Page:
Many people ask the question: “How accurate can a vintage watch really be?”

The short answer? It depends.

The accuracy of a vintage watch is at the at mercy of its original quality and construction, and accuracy owes even more to the quality of its upkeep over the years.

A high-quality, chronometer-grade watch that was carefully maintained and cared for over the years can approach chronometer standards, even still today.

However, a more inexpensive design that had a greater degree of wear and tear in everyday life and wasn’t as well maintained might not be nearly as accurate.

Many of these old watches can be repaired and adjusted to run very accurately, there are simply some that are old, tired, worn out antiques. Some vintage watches are lucky to be running at all after the way they’ve been treated for three or more decades.

In general it’s perhaps unreasonable to expect a decades-old watch to perform like new, and a +/- 1 minute a day rate for most any 30-60-year-old watch with unknown or even no previous service history isn’t too bad in my opinion, especially for watches that may not have been capable of chronometer performance when new.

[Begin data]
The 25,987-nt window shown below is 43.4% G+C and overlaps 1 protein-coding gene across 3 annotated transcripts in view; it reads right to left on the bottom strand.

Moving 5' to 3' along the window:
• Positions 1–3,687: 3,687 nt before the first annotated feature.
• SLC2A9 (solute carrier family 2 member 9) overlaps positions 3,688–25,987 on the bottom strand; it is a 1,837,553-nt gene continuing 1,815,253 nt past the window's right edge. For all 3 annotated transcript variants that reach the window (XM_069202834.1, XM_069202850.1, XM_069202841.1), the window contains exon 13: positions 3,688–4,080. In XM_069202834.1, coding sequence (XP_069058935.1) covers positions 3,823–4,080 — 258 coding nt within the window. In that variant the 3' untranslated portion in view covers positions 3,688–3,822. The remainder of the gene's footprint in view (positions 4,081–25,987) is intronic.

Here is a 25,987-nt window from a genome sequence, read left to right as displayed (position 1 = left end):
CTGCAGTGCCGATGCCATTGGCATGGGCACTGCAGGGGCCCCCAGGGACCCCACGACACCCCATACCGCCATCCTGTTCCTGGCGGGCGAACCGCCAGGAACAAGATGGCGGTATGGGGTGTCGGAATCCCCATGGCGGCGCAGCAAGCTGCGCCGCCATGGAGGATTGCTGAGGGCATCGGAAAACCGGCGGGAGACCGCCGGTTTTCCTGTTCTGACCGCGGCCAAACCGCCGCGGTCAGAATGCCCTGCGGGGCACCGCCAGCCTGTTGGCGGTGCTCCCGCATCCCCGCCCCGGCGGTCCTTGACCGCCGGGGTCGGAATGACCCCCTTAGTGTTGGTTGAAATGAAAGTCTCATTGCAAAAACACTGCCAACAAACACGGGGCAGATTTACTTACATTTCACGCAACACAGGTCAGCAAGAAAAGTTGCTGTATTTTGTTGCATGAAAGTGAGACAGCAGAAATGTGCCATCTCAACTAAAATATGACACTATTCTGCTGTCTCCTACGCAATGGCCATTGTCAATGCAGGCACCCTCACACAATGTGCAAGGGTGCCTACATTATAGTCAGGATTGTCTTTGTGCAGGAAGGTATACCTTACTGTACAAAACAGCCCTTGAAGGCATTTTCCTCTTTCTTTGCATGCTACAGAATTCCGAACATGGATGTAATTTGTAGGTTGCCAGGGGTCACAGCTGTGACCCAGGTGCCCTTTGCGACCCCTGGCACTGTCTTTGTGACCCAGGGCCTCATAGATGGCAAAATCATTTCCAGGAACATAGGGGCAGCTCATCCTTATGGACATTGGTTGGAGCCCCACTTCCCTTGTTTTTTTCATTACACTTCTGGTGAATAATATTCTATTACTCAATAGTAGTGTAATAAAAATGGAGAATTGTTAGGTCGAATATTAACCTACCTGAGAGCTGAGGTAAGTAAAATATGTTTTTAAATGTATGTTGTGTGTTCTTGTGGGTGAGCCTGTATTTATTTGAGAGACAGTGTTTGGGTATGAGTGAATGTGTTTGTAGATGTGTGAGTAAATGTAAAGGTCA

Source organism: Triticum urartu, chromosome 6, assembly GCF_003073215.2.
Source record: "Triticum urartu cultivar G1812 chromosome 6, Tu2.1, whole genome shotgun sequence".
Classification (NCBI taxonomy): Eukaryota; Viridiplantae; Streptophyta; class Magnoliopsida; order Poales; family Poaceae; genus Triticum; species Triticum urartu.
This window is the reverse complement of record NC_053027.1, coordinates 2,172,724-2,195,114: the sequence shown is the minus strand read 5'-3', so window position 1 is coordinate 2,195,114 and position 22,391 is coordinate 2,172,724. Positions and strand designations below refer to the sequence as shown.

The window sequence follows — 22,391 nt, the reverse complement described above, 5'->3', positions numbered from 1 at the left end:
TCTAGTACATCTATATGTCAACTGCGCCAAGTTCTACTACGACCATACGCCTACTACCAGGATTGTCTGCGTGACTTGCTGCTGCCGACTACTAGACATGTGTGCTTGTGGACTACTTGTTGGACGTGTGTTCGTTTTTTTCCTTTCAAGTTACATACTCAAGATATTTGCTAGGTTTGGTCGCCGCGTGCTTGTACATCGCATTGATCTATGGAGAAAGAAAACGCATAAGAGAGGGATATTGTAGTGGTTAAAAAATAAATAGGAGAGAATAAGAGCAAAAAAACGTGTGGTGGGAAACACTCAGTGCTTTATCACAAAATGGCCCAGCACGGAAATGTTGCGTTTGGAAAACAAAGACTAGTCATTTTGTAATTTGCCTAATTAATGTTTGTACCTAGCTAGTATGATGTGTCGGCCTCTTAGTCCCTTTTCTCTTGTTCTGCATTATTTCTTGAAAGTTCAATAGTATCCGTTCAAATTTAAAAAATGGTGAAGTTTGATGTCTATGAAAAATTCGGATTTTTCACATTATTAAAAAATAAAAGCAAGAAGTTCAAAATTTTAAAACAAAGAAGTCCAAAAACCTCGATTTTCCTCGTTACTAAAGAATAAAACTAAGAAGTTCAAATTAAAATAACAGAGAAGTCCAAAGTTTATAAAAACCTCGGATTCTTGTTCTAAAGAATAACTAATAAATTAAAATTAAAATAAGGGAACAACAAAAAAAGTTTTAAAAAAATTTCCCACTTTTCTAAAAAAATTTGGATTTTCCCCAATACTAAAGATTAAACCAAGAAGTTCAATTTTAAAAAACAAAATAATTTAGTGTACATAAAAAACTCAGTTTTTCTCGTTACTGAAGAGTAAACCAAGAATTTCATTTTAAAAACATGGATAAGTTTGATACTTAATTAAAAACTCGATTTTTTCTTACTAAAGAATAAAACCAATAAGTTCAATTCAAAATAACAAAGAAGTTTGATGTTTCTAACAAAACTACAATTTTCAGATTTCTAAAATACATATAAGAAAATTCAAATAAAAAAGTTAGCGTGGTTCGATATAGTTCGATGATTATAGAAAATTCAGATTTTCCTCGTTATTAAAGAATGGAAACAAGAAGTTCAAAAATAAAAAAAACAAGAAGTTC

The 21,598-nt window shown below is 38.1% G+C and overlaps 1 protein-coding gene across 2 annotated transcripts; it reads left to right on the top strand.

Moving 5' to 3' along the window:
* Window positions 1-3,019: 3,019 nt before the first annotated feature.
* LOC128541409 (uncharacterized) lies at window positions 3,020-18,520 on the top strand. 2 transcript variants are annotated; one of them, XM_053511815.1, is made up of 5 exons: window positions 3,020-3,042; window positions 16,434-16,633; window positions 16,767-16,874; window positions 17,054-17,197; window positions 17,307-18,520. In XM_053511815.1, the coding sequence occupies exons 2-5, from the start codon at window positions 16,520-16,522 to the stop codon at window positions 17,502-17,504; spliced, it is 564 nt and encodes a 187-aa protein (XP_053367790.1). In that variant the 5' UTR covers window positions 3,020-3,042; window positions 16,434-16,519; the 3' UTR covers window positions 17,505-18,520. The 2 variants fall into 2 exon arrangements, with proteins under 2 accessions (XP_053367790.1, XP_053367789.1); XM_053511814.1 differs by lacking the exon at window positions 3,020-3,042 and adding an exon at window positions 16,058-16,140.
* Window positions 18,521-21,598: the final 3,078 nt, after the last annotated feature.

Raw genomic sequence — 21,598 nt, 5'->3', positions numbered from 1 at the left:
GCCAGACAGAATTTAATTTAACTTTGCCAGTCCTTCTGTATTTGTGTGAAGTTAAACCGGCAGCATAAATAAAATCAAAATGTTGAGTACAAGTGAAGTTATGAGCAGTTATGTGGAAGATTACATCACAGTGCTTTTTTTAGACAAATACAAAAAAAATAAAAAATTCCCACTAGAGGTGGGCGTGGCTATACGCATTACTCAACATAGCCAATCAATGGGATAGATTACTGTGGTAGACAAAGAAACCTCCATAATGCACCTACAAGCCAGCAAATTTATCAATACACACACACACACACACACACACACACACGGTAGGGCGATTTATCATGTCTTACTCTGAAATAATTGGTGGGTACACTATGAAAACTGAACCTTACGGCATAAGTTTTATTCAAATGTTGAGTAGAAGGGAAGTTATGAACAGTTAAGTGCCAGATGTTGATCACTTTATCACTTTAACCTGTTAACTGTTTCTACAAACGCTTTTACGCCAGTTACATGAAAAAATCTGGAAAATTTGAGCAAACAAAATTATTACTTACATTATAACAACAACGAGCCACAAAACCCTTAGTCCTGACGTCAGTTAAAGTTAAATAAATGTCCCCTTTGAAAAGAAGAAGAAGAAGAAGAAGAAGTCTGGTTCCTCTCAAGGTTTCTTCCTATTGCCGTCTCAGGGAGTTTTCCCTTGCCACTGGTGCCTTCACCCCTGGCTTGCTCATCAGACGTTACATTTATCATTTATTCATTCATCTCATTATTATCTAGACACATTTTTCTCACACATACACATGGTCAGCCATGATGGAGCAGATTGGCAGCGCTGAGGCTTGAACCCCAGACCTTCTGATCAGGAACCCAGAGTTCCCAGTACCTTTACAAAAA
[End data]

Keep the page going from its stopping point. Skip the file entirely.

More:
What Affects Accuracy in a Vintage Watch


My ’57 Chevy Rule:

When I was a kid, there was an older lady who lived up the street from me.

The only thing that I remember about her was the beautiful ’57 Chevy she had in her garage. 

She would only take the car out on a Sunday afternoon when the weather was perfect. I never saw that car in the rain.

The car was meticulously cared for its entire life and is probably is great shape today. You might be wondering – what does this car story have to do with repairing watches?

Well, every week I get a call from a prospective customer who has a vintage watch that is 30-40 years old and they ask me if I can get it back to good running order.

My answer is usually “maybe.” I tell them it is hard to tell how well your watch may run until I have a chance to look it over.

Sometimes they are a bit puzzled when they say that it is a fine quality Omega or maybe even a Rolex, they can’t understand why I can’t get it back to chronometer standards after my repair.  I tell them if it is old and worn when it comes in, it is going to be old and worn when it leaves – just cleaner.

Here is where the ’57 Chevy comes into the conversation. Has this watch been cared for over the years, cleaned and oiled every few years, kept out of water, treated kindly and never abused?  If not, then it is hard for me to try and get it back to perfect running order.

I always tell customers that I will do my best.  Most of the time, the watch turns out fine, but sometimes not so well.  Please keep in mind that in order for any watch to run well, many parts need to mesh together perfectly.

If the watch has a worn staff, bent or rusty hairspring, cracked jewel, loose or tilted roller jewel, and on and on, then the watch won’t keep perfect time.

Which Car Do You Think Will Run Better After an Oil Change?

rusty chevy
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